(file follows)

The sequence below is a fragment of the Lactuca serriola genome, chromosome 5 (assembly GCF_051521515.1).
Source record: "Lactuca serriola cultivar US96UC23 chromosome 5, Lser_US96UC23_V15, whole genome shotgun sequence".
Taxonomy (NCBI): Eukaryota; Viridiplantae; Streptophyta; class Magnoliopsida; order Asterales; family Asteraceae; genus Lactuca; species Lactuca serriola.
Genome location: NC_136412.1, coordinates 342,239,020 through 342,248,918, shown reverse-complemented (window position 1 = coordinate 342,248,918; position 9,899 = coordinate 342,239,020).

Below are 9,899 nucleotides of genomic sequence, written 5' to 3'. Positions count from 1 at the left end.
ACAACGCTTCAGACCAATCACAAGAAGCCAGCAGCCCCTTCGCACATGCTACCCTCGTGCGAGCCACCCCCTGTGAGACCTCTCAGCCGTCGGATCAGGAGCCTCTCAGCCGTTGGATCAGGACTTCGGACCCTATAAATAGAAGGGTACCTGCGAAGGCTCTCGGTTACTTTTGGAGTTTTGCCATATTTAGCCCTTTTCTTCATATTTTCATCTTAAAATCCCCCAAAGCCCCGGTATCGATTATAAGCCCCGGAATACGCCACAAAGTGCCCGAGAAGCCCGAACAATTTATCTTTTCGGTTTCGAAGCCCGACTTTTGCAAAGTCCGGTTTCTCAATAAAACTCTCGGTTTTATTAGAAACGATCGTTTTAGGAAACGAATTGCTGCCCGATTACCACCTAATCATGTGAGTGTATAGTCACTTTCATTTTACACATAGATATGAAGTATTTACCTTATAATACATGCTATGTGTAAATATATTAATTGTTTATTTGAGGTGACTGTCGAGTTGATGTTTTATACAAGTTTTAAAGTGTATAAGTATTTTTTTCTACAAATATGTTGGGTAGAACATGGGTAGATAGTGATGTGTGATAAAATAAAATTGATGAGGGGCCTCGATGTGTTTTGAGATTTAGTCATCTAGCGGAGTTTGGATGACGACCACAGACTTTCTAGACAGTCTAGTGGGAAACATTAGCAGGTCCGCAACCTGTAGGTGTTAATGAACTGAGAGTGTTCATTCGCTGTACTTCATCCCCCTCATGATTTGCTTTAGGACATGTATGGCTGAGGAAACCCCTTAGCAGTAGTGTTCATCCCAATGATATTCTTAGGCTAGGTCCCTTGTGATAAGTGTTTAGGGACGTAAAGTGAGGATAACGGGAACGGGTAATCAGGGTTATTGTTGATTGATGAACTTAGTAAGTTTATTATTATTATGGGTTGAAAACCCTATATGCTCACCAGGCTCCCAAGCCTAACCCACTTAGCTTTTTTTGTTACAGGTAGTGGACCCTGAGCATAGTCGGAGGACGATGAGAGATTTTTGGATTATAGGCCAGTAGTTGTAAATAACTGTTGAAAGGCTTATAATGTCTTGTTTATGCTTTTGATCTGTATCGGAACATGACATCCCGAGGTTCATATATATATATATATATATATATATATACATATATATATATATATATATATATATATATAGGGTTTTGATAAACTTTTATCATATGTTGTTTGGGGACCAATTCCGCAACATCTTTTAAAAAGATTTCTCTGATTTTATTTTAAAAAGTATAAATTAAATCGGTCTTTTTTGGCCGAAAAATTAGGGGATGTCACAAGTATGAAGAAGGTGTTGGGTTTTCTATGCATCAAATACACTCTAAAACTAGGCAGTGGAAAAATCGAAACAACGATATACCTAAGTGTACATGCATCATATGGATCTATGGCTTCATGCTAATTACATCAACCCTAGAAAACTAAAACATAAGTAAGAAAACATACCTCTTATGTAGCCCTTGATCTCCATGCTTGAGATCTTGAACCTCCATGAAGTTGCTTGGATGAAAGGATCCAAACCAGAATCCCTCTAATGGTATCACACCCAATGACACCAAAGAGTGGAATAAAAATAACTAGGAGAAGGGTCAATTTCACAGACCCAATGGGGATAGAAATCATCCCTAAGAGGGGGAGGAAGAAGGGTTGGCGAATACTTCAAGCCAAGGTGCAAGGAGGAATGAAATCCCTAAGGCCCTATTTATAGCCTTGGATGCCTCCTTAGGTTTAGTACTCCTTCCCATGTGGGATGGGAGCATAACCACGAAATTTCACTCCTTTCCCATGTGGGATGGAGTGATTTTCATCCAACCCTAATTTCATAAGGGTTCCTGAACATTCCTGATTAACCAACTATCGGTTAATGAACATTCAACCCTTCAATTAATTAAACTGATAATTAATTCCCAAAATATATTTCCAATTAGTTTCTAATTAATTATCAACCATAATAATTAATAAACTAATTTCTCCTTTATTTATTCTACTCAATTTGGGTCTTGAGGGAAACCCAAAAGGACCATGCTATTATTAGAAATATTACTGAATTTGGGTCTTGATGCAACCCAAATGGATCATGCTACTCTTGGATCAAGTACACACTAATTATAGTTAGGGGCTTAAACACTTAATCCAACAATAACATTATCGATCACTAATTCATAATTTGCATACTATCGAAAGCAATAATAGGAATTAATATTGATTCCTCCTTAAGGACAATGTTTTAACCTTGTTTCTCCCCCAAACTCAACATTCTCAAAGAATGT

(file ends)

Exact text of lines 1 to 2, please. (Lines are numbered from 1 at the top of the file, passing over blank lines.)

The sequence below is a fragment of the Lactuca serriola genome, chromosome 5 (assembly GCF_051521515.1).
Source record: "Lactuca serriola cultivar US96UC23 chromosome 5, Lser_US96UC23_V15, whole genome shotgun sequence".